"Can we go shopping for more red jackets? When do I get to pet the rabbits?"
So, we cut to hours later, and Chloe's in the house, and Tess is in the house. Chloe indicated that the next time Tess broke and entered she would prosecute. Here she does not. She also hides the crystal in a way that any moron would see she had it. Tess would have seen it and no doubt taken it.
The river of blood was a bit hokey, but also suitably freaky. I'm still not sure why in the Phantom Zone some people are phantoms and others retain their bodies. Doesn't make too much sense.
Lois indicating that she thinks they've been abducted was actually pretty hilarious. Usually the attempts at comedy in this show fail, but that was good character for Lois, the original oblivious to glasses lady.
The Phantom Zone has suns? Why does the Phantom Zone... have...
"Jor-El is my daddy and I accidentally petted the doggie too hard and his head fell off and made red kool ade."
Yes, yes, Clark.
My notes: "River of blood cool. Lois Lane's half jacket from 1989, not as cool." What the hell? Am I just old? When did people suddenly forget that all that crap we wore in the eighties was stupid and still is? Half jackets. Torn sweaters. High socks. Emo bangs. Come on, kids! You're better than that! Now get off my lawn. The only thing that should have survived from the eighties are the movies and SOME of the music. Talking Heads, notably. But I'm with Ben Folds. No being nostalgic for the last ten years before the last ten years have past. And taking it further, for the love of God, half jackets look ridiculous, and I hate them.
(Caption: LAME. And I hate it.)
And half-jackets suck. In fact, I should, were I not a lazy man, make half jackets my analogue for sucks for the rest of this review. Like, "When Lana says, 'I am perfect in every way and I think you enjoy raping alligators because SECRET! LIE! BORK BORK!,' it totally half-jackets, man."
"No one's gonna mess with Lois and Clark." At first, I thought it kind of cute. At second, it half-jackets, because it's just fanservice.
So Lois gets knocked out for the first of three times. She's my first contender for taking Lex's all-high knockout crown.
And hey, get this, she's knocked out by KARA! Who apparently lacks the ability to look at people before trying to stab them in the eyes in the Phantom Zone. I am actually less disturbed by this than I am by the fact that in the whole of the Phantom Zone they just bump into each other randomly and suddenly start fighting. It half-jackets.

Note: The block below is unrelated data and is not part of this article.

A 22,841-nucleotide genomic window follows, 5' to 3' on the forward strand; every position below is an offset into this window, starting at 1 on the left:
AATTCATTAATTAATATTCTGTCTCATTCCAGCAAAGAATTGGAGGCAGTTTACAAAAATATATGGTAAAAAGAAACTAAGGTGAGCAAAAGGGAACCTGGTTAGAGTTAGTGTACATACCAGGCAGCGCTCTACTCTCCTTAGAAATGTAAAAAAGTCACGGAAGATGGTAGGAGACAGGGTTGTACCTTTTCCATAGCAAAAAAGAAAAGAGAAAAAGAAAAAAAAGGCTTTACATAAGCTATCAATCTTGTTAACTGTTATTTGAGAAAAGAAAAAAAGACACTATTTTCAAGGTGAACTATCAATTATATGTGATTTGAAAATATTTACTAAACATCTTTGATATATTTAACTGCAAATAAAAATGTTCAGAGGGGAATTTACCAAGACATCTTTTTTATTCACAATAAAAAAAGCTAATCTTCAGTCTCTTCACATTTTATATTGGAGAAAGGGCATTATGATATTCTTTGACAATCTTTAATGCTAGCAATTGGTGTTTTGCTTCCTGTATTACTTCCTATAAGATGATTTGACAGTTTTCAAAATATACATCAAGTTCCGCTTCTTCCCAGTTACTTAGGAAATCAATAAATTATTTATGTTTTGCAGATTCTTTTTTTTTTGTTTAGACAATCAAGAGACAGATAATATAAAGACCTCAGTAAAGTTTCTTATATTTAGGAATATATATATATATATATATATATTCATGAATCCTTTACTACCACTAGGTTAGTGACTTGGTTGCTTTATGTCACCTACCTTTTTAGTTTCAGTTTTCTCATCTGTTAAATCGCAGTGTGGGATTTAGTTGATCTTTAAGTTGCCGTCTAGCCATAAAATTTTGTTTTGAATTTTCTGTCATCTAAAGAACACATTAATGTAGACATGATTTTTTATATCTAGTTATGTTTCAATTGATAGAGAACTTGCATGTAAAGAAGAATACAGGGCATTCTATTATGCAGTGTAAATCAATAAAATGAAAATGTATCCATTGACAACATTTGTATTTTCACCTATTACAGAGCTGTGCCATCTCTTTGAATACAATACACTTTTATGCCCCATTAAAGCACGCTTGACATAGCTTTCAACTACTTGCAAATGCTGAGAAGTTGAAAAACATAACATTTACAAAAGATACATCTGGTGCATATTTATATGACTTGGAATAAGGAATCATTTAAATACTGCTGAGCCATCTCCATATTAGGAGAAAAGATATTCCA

You know what else sucked? Fluorescent ballcaps. Why half-jackets over fluorescent ballcaps. At least fluorescent ballcaps said, "Hey, #$$^! I'm over here!" Half-jackets just say, "Yeah, I ripped my jacked, but I'm just too cheap to buy another so I cut the bottom half off and now I'm saying it's cool!"
Anyway, so Kara reveals that what happened to her over these long months was that the producers wanted to emphasize Clark and Lois more. I stood up and applauded. No, wait, that's the interview we're running this week. Rather, she says she stayed because even though she could have escaped, she wanted to protect Earth, so she stayed in order to not let any bad people through.
Which would be a great and noble rationale, were she not to then suggest risking that in order to send Clark home. I get the rationale in the writing. Clark is the main character and the hero. But in terms of sexism, it kinda fluorescent ballcaps, because to suggest that the world is better off with a dude who can't fly and has powers vs. a girl who CAN fly and has powers is a sexist suggestion. It arbitrarily prefers the male over the female. Now, if the rationale had been, "The portal only lets you through, Clark." That'd be grand. But it wasn't. It was El blood.
So even though Kara gets through, her reason for staying half-jackets. Unless you presume she was shocked out of her stupidity in staying by Clark's leadership, but I doubt that, given that her rationale actually protects the people of Earth and Clark's (the supposedly wise course) unleashed the Ursa analogue on Metropolis and perhaps presages the release of Bloomsday.
"They've abducted you too!" is another classic Lois moment. I dug it.
My next note: "No one ever wondered what happened to Kara!" I realize, she disappears, no one's upset, no one's searching for her. And yet Lex disappears, and an entire character is introduced to that end. You'd think they'd have paid lip service to it, anyway.
And come to think of it, Ma Kent was listed as the one who sent the crystal. Odd.
Another odd continuity thing... didn't Clark get rid of all his red clothes last week?
Chloe meets Green Arrow on a plane. This is like the third time that they have had Green Arrow meet someone on a plane. Does he not have a pad anymore? I know it got all busted up, but you'd think they'd still have the set somewhere. Or build him a new Metropolis apartment.
Chloe also has to go through the ungodly pain in the butt of getting to the plane on the tarmac as opposed to, I dunno, CALLING Ollie? That stuck out like a sore thumb.
Green Arrow, we see through a handy pause, is researching Davis' bloodwork through Luthorcorp. Interesting.